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Causing Human Actions

New Perspectives on the Causal Theory of Action

Edited by Jesús H. Aguilar and Andrei A. Buckareff

Leading figures working in the philosophy of action debate foundational issues relating to the causal theory of action.

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Changing Lanes

Visions and Histories of Urban Freeways

Joseph F.C. DiMento and Cliff Ellis

The story of the evolution of the urban freeway, the competing visions that informed it, and the emerging alternatives for more sustainable urban transportation.

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Chaos and Organization in Health Care

Thomas H. Lee, M.D. and James J. Mongan, M.D.

Two leading physicians’ prescription for solving our health care problems: organizing the fragmented system that delivers care.

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Chemicals without Harm

Policies for a Sustainable World

Ken Geiser

Today, there are thousands of synthetic chemicals used to make our clothing, cosmetics, household products, electronic devices, even our children's toys. Many of these chemicals help us live longer and more comfortable lives, but some of these highly useful chemicals are also persistent, toxic, and dangerous to our health and the environment. For fifty years, the conventional approach to hazardous chemicals has focused on regulation, barriers, and protection. In Chemicals without Harm, Ken Geiser proposes a different strategy, based on developing and adopting safer alternatives to hazardous chemicals rather than focusing exclusively on controlling them. Geiser reviews past government policies focused on controlling chemicals, describes government initiatives outside the United States that have begun to implement a more sustainable chemical policy, and offers an overview of the chemicals industry and market. He develops a safer chemicals policy framework that includes processes for characterizing, classifying, and prioritizing chemicals; generating and using new chemical information; and promoting transitions to safer chemicals. The shift in strategy described by Geiser will require broad changes in science, the chemicals economy, and government policy. Geiser shows that it is already beginning, identifying an emerging movement of scientists, corporate managers, environmental activists, and government leaders who are fashioning a new, twenty-first-century approach to chemicals.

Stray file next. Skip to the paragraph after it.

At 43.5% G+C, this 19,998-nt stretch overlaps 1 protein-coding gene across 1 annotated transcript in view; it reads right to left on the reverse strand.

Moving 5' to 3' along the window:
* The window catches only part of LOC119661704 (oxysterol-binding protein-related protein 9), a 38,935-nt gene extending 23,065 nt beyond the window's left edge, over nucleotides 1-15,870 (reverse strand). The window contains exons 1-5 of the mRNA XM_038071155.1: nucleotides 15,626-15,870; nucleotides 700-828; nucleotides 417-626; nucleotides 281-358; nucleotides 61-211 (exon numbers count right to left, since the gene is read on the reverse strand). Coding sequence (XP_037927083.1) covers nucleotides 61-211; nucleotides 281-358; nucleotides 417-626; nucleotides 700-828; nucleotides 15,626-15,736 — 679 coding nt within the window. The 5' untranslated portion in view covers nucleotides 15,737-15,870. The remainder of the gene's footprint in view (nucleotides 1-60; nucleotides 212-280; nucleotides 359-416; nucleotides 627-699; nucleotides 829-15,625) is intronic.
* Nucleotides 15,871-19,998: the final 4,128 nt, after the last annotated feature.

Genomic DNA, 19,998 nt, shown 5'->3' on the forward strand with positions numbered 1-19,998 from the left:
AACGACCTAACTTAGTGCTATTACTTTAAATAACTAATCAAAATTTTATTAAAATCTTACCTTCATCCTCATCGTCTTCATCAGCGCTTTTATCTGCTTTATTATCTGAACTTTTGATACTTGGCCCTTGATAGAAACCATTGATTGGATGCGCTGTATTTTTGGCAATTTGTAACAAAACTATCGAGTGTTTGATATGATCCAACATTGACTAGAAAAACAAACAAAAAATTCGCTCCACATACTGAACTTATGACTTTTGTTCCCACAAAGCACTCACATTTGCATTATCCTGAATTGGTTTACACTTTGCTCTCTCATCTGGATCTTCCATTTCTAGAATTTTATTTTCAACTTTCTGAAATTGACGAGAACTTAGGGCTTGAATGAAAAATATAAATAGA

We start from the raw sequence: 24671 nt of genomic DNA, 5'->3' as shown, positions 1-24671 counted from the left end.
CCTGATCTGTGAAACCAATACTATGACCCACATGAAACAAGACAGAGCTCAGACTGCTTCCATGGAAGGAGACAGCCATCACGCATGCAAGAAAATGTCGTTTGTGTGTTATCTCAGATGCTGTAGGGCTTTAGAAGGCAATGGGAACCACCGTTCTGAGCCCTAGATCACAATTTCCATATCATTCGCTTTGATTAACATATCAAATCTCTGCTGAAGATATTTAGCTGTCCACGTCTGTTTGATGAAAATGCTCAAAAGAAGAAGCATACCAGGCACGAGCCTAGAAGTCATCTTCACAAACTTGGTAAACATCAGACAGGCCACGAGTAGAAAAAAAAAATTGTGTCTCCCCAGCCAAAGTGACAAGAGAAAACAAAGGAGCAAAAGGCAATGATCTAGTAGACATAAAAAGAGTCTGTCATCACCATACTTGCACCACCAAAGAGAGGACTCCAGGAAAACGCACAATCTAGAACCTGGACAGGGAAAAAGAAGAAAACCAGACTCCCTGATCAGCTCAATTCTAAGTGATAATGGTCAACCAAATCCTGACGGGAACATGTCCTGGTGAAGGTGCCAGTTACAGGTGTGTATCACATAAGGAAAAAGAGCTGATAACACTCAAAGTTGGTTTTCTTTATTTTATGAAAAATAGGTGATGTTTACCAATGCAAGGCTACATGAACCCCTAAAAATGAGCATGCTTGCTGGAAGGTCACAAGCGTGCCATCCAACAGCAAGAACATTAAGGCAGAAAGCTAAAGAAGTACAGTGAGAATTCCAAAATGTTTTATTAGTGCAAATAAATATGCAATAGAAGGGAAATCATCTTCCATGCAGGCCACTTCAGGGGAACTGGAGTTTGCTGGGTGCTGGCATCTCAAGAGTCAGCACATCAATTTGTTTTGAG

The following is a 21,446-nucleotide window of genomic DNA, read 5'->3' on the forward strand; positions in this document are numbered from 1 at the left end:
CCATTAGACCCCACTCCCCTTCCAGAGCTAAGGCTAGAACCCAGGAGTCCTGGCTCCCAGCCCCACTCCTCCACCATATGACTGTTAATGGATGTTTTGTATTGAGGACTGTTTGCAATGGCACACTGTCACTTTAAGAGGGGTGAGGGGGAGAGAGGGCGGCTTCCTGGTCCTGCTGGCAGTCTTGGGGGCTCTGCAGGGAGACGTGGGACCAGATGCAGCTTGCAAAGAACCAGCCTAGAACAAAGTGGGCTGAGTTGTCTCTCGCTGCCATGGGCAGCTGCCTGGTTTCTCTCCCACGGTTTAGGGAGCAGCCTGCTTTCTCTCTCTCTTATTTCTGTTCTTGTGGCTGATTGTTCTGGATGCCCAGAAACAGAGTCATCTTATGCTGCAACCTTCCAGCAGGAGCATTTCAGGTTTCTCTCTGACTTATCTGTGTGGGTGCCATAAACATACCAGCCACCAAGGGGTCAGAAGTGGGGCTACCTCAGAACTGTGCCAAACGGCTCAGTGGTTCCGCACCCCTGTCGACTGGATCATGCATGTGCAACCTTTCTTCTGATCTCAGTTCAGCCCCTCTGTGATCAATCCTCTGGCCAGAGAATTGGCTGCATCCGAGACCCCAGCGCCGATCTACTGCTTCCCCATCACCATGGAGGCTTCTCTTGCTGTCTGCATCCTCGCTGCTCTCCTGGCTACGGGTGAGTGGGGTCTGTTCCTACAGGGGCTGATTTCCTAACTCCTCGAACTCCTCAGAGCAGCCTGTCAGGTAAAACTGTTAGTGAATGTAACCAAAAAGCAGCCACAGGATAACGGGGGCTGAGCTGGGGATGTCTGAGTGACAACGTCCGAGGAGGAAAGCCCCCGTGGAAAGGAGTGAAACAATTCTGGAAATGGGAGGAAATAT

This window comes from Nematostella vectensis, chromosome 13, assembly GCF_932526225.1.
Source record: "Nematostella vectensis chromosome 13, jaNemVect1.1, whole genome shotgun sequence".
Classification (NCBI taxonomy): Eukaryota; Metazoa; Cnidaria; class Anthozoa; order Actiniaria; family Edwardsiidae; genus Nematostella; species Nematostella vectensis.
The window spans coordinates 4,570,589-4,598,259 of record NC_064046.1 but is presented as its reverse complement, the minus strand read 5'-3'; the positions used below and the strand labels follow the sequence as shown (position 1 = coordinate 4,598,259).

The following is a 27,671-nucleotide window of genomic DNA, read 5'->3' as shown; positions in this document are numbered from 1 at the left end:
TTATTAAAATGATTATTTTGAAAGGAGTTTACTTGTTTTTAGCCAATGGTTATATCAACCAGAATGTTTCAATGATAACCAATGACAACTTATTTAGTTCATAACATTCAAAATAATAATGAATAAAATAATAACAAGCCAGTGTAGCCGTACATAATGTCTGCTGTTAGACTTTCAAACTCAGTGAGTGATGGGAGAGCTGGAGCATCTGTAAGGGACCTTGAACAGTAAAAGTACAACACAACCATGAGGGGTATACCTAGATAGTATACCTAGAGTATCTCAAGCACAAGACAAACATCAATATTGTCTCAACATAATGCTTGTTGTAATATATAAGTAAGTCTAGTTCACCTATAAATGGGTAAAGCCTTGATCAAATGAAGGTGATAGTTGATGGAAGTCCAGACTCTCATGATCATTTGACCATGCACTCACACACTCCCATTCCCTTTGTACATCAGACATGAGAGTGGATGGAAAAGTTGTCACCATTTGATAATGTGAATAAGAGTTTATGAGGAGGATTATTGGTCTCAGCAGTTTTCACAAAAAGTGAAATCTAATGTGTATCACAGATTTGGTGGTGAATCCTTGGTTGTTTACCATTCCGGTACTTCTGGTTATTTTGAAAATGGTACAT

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Children with Specific Language Impairment

Laurence B. Leonard